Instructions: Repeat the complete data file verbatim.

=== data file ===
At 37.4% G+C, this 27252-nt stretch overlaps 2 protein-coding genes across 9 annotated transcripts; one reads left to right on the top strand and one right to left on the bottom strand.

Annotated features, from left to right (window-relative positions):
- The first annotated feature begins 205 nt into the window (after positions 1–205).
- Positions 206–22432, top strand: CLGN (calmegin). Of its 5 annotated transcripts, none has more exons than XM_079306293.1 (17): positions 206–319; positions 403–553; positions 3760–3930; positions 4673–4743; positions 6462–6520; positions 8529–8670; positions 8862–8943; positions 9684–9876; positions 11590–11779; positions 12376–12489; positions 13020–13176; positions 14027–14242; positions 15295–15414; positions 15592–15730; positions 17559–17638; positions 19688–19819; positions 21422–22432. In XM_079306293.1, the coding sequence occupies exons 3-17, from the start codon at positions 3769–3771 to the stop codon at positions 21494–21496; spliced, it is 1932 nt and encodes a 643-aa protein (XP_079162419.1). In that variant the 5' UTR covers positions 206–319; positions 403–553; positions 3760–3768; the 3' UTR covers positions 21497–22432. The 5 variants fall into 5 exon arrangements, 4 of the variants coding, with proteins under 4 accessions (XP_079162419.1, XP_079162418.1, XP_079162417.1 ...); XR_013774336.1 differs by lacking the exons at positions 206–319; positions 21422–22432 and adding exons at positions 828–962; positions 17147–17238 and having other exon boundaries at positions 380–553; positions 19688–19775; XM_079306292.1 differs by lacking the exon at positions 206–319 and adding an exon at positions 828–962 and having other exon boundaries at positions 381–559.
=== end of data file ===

At 37.4% G+C, this 27252-nt stretch overlaps 2 protein-coding genes across 9 annotated transcripts; one reads left to right on the top strand and one right to left on the bottom strand.

Annotated features, from left to right (window-relative positions):
- The first annotated feature begins 205 nt into the window (after positions 1–205).
- Positions 206–22432, top strand: CLGN (calmegin). Of its 5 annotated transcripts, none has more exons than XM_079306293.1 (17): positions 206–319; positions 403–553; positions 3760–3930; positions 4673–4743; positions 6462–6520; positions 8529–8670; positions 8862–8943; positions 9684–9876; positions 11590–11779; positions 12376–12489; positions 13020–13176; positions 14027–14242; positions 15295–15414; positions 15592–15730; positions 17559–17638; positions 19688–19819; positions 21422–22432. In XM_079306293.1, the coding sequence occupies exons 3-17, from the start codon at positions 3769–3771 to the stop codon at positions 21494–21496; spliced, it is 1932 nt and encodes a 643-aa protein (XP_079162419.1). In that variant the 5' UTR covers positions 206–319; positions 403–553; positions 3760–3768; the 3' UTR covers positions 21497–22432. The 5 variants fall into 5 exon arrangements, 4 of the variants coding, with proteins under 4 accessions (XP_079162419.1, XP_079162418.1, XP_079162417.1 ...); XR_013774336.1 differs by lacking the exons at positions 206–319; positions 21422–22432 and adding exons at positions 828–962; positions 17147–17238 and having other exon boundaries at positions 380–553; positions 19688–19775; XM_079306292.1 differs by lacking the exon at positions 206–319 and adding an exon at positions 828–962 and having other exon boundaries at positions 381–559.